He was one in Saving Private Ryan and again in high-seas thriller Captain Phillips.
But his performance in Sully as airline pilot Chesley “Sully” Sullenberger, who in 2009 landed his stricken Airbus on New York’s Hudson River with a death toll of zero, just might be Hanks’ best captain yet.
That’s because his performance helps elevate a film that is part transport disaster flick, part courtroom procedural (the crash is investigated by sceptical authorities challenging the decision not to head to a nearby airport) into something better than the sum of its parts.
Hanks helps turn the mild-mannered Sully into someone who gets more intriguing as the movie rolls on, re-creating the flight in increasingly gripping detail.
He may have been just another highly experienced, unflappable pilot who made the right decision when both his plane’s engines were disabled in a bird strike.
But ageing up for the role, Hanks gives the mild-mannered character - and the movie, a real heartbeat.
It’s quite a pulse-quickening exercise throughout. Right from the opening, which puts you inside the cabin of US Airways Flight 1549 with its 150 passengers, an early sign that director Clint Eastwood has put aside his usual pedestrian pacing and isn’t just going to make this a blow-by-blow account of the crash dubbed “the Miracle on the Hudson”.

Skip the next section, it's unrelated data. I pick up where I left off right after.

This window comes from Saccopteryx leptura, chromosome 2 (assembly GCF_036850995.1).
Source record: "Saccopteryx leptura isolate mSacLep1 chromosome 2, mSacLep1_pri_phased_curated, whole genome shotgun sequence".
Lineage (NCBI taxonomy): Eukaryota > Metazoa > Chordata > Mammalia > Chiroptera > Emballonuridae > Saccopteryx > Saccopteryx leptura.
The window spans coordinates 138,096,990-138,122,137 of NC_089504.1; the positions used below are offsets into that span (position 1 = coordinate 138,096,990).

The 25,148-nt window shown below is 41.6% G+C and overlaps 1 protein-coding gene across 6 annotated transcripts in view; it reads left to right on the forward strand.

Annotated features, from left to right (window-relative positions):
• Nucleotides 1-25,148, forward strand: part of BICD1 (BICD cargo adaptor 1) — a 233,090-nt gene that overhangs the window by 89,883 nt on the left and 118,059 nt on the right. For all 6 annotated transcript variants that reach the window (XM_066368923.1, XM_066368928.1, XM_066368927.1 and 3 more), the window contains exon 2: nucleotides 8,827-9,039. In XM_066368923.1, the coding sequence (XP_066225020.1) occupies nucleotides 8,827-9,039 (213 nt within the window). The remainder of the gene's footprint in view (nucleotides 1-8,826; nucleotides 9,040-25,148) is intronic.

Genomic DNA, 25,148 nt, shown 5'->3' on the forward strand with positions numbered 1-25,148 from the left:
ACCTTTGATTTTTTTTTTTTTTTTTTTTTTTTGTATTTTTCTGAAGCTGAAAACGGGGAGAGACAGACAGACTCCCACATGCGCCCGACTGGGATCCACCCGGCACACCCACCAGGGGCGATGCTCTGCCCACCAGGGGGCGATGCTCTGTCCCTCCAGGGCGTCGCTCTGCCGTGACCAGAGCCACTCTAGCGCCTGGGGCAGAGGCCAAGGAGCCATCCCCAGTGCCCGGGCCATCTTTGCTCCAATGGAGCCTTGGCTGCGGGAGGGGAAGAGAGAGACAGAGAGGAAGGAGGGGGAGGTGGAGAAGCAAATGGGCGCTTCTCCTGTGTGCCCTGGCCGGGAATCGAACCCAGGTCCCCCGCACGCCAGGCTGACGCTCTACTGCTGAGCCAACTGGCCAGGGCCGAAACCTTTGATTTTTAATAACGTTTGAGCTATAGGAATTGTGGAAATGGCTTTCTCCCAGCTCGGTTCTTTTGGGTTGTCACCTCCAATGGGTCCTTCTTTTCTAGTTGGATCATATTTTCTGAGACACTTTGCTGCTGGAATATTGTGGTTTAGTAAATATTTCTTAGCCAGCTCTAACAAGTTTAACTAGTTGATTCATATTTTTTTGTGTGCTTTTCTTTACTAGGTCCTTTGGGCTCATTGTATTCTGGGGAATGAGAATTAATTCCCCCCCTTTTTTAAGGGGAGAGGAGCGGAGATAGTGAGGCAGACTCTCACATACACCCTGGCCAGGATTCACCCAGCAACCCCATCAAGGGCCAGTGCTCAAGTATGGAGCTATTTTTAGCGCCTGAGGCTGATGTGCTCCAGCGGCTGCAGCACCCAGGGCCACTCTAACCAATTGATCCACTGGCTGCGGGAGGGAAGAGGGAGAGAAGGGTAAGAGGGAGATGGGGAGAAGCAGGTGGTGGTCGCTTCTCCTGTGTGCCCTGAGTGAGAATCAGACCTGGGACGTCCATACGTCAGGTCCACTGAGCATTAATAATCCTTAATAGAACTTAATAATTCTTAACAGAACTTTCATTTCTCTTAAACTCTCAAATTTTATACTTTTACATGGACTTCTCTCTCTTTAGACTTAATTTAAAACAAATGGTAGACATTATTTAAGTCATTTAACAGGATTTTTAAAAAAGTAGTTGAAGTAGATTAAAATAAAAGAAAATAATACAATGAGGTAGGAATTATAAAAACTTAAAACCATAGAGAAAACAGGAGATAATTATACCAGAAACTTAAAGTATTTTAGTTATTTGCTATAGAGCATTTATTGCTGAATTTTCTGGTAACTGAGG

Eastwood, of course, likes his American heroes. And as in Flags of our Fathers and American Sniper, he’s interested in what happens to those heroes are forced into the limelight.
Sully and his crew are duly trotted out for the talk shows post-crash, because as one guy says “it’s been a while since New York had news this good, especially with a plane in it”.
The movie’s structure takes some risks too, maybe playing the dream sequence or traumatic flashback cards one times too many. And some suspension of disbelief is required when it comes to just how fast Sully and co-pilot Jeff Skiles (Aaron Eckhart) are dragged before the National Transportation Safety Board public hearings - and how quickly they are vindicated by the evidence.
But the hearings do allow Sully to become something other than an extended dramatised Air Crash Investigation episode and adroitly explain the making of that miracle and the man behind it.
Fittingly for a flight that only lasted a couple of minutes, the movie is a taut hour and a half.
It’s one for fans of the good captain Hanks and a must-see for devotees of Microsoft Flight Simulator.
And it just might be the first plane-crash movie that suggests itself as suitable in-flight entertainment, too.
- TimeOut/NZ Herald